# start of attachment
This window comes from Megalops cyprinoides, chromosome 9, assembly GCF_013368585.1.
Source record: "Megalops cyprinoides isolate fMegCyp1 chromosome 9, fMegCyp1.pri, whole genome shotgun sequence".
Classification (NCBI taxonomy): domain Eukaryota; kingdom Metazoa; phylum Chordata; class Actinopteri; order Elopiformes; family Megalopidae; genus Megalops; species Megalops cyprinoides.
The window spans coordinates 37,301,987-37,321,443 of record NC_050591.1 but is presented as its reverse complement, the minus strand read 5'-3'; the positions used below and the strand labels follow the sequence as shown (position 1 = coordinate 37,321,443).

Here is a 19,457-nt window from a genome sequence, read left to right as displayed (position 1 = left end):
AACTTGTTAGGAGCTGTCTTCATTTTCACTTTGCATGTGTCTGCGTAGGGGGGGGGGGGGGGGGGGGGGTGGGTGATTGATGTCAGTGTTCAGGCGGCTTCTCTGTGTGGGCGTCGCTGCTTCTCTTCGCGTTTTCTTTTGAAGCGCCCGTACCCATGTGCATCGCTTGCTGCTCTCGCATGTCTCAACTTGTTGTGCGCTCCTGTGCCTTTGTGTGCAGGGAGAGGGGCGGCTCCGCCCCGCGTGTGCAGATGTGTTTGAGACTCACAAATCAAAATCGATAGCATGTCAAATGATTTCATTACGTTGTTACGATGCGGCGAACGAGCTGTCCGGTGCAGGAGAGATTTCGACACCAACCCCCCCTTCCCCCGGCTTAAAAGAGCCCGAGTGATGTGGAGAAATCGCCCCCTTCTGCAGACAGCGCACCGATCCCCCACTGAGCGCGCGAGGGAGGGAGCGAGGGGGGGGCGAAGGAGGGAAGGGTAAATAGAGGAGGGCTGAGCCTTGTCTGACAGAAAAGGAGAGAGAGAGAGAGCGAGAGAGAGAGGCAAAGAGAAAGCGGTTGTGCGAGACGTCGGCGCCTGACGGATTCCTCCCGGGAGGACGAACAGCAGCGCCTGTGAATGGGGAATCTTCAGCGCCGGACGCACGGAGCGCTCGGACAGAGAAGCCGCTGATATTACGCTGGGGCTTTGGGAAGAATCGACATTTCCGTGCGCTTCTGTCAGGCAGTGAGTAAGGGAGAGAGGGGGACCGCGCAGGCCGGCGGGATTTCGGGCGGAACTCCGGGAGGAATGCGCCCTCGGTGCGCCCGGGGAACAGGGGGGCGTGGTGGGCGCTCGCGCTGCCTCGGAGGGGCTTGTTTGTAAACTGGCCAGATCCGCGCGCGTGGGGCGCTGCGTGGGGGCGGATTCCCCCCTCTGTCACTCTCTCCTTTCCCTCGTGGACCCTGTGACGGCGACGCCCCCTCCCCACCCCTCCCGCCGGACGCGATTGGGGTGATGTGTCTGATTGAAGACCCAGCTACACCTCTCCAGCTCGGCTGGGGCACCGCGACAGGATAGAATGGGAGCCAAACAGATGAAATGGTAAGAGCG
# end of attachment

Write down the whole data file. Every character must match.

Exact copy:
This window comes from Megalops cyprinoides, chromosome 9, assembly GCF_013368585.1.
Source record: "Megalops cyprinoides isolate fMegCyp1 chromosome 9, fMegCyp1.pri, whole genome shotgun sequence".
Classification (NCBI taxonomy): domain Eukaryota; kingdom Metazoa; phylum Chordata; class Actinopteri; order Elopiformes; family Megalopidae; genus Megalops; species Megalops cyprinoides.
The window spans coordinates 37,301,987-37,321,443 of record NC_050591.1 but is presented as its reverse complement, the minus strand read 5'-3'; the positions used below and the strand labels follow the sequence as shown (position 1 = coordinate 37,321,443).

Here is a 19,457-nt window from a genome sequence, read left to right as displayed (position 1 = left end):
AACTTGTTAGGAGCTGTCTTCATTTTCACTTTGCATGTGTCTGCGTAGGGGGGGGGGGGGGGGGGGGGGTGGGTGATTGATGTCAGTGTTCAGGCGGCTTCTCTGTGTGGGCGTCGCTGCTTCTCTTCGCGTTTTCTTTTGAAGCGCCCGTACCCATGTGCATCGCTTGCTGCTCTCGCATGTCTCAACTTGTTGTGCGCTCCTGTGCCTTTGTGTGCAGGGAGAGGGGCGGCTCCGCCCCGCGTGTGCAGATGTGTTTGAGACTCACAAATCAAAATCGATAGCATGTCAAATGATTTCATTACGTTGTTACGATGCGGCGAACGAGCTGTCCGGTGCAGGAGAGATTTCGACACCAACCCCCCCTTCCCCCGGCTTAAAAGAGCCCGAGTGATGTGGAGAAATCGCCCCCTTCTGCAGACAGCGCACCGATCCCCCACTGAGCGCGCGAGGGAGGGAGCGAGGGGGGGGCGAAGGAGGGAAGGGTAAATAGAGGAGGGCTGAGCCTTGTCTGACAGAAAAGGAGAGAGAGAGAGAGCGAGAGAGAGAGGCAAAGAGAAAGCGGTTGTGCGAGACGTCGGCGCCTGACGGATTCCTCCCGGGAGGACGAACAGCAGCGCCTGTGAATGGGGAATCTTCAGCGCCGGACGCACGGAGCGCTCGGACAGAGAAGCCGCTGATATTACGCTGGGGCTTTGGGAAGAATCGACATTTCCGTGCGCTTCTGTCAGGCAGTGAGTAAGGGAGAGAGGGGGACCGCGCAGGCCGGCGGGATTTCGGGCGGAACTCCGGGAGGAATGCGCCCTCGGTGCGCCCGGGGAACAGGGGGGCGTGGTGGGCGCTCGCGCTGCCTCGGAGGGGCTTGTTTGTAAACTGGCCAGATCCGCGCGCGTGGGGCGCTGCGTGGGGGCGGATTCCCCCCTCTGTCACTCTCTCCTTTCCCTCGTGGACCCTGTGACGGCGACGCCCCCTCCCCACCCCTCCCGCCGGACGCGATTGGGGTGATGTGTCTGATTGAAGACCCAGCTACACCTCTCCAGCTCGGCTGGGGCACCGCGACAGGATAGAATGGGAGCCAAACAGATGAAATGGTAAGAGCG